Use your support network. Talk with your sponsors about how they view their role as your sponsors and what you can and can’t expect with their assistance. Also, seek salary guidance from mentors. Even if you don’t want to directly discuss your exact compensation, reference compensation ranges.

Know when it may be time to leave. Consider the effects of complacency or staying too long with a company. If you don’t see long-term potential for improving your salary, it may be time to pursue opportunities outside your organization.

Don’t be afraid to self-promote. Describe your accomplishments in both formal and informal communications with your supervisor, peers, and coworkers. Women are often reluctant to talk about their areas of expertise or accomplishments with projects and key initiatives. Create a comprehensive LinkedIn profile that includes endorsements from others as well as carefully articulated statements demonstrating the types of initiatives you have been a part of that created value for your organization.


Although some progress has been made in closing the gender gap in pay and in promoting women to leadership positions in accounting and finance as well as other areas of an organization, more needs to be done. Throughout my career and in my volunteer work, I’ve been involved in a variety of leadership initiatives for both men and women of all ages and at various stages of their careers. Organizations that want to make progress need to make a dedicated effort to have conversations and seek solutions to enable a culture that addresses the many issues described here. Conversations that start from the top down and that don’t get lost at various levels of the organization are critical. As the talks occur, also necessary is action that demonstrates closing the gap is a priority. What is your business or other organization doing in this area? How will you participate? What advice can you give?


What can women do to create a more inclusive workplace environment?

Seek male and female colleagues as mentors. It isn’t uncommon to have more than one mentor, and it can be highly beneficial to have both men and women in your mentorship circle. This may make the men’s club perception or reality easier to understand and less of a concern because you’ll have someone to talk about it with or learn from. In addition, it may help encourage women to attend events that may be perceived as “for the guys.”

Serve as a mentor to male colleagues. Being a mentor first and foremost helps others, but it’s also a great way to grow your own leadership skills. Serving as a mentor to men and women gives you the opportunity to learn more about the perceptions of those not as far along as you in their career, and you can learn as much as your mentee. As you mentor male colleagues, you may learn how a men’s club atmosphere may be viewed through their lens, which can help you understand how to be helpful in changing the culture that sustains it.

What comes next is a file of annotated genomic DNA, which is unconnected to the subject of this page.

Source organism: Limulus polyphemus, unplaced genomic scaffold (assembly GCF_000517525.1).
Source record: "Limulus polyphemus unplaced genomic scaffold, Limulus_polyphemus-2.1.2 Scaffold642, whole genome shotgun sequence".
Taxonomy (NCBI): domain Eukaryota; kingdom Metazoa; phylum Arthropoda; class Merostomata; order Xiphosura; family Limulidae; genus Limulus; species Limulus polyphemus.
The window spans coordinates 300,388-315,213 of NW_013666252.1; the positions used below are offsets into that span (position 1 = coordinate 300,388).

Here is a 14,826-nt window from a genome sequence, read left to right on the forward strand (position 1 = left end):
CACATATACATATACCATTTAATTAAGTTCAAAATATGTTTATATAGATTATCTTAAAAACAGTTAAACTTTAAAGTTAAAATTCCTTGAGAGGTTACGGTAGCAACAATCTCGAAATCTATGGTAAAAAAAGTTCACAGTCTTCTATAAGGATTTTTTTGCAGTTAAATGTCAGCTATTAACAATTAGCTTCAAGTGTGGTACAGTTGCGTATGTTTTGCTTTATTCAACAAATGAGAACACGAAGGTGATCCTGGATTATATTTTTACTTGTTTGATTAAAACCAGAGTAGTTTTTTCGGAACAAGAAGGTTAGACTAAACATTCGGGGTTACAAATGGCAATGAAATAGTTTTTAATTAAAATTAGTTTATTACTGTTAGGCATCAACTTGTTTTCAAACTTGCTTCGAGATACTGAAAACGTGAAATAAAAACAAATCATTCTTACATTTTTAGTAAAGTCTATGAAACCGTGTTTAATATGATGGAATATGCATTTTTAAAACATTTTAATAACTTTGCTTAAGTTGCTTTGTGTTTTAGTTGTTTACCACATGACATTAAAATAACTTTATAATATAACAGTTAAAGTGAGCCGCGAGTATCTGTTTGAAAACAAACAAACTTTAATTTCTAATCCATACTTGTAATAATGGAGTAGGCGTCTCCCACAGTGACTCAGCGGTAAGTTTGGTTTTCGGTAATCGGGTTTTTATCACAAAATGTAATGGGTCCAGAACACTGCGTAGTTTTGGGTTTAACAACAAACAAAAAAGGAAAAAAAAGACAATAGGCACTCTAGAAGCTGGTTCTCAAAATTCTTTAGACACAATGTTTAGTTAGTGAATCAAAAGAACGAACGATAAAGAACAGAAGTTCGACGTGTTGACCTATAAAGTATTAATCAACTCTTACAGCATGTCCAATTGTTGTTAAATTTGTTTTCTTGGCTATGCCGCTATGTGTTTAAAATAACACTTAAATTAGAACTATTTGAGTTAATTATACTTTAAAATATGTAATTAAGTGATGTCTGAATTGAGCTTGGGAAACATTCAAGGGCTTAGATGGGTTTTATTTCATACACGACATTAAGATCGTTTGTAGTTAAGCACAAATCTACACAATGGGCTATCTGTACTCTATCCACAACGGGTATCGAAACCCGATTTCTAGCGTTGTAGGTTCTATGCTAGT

Contribute to inclusive conversations. Perceptions of men’s clubs or other exclusive groups often start with conversations or actions that aren’t viewed as open or transparent. This perception can become reality when male colleagues gather only with other men for lunch, sports outings, or drinks after work. These gatherings often come about because of common interests and a level of comfort with socializing outside the office. It’s surprising how often informal office gatherings, breakroom conversations, and pre- or post-meetings end up with small groups of men or small groups of women chatting. In these situations, make it a point to not always retreat to your gender group for conversation, and encourage others to do the same. Practice the art of small talk to gain more familiarity with all of your coworkers. Casual, impromptu conversations often break down major walls and build collegial relationships.

Watch where you sit. Again, in meetings and business meals, women often sit next to other women, and there can instantly be a “men’s area” and a “women’s area” at the table. One participant gave an example of what she does when that happens. She states, “Let’s balance the table a bit in terms of where we all sit before we get too comfortable in our seats.” Also, if you’re one of only two women at a meeting, make an effort to not sit next to the other woman. This advice may sound superficial, but watch the dynamics at your next meeting or business meal. You may find it surprising how often it occurs! By sitting next to male colleagues, there’s potential to have informal conversation or small talk before and after a meeting and, as suggested, break down barriers.

If you’re the only woman present in a meeting, make sure you contribute to the conversation and recognize the contributions of others. Also, show you’re paying attention when others talk. These important tips contribute to your professionalism and are more likely to earn you the respect of others.

Shake hands. Men will shake each other’s hands when they great each other or before a meeting but often forget to shake the hand of their female colleagues. Most women agreed this probably was unintentional, but many participants mentioned how often they witness this behavior. The advice? Be the first to shake hands when greeting a male colleague or when a meeting starts or ends.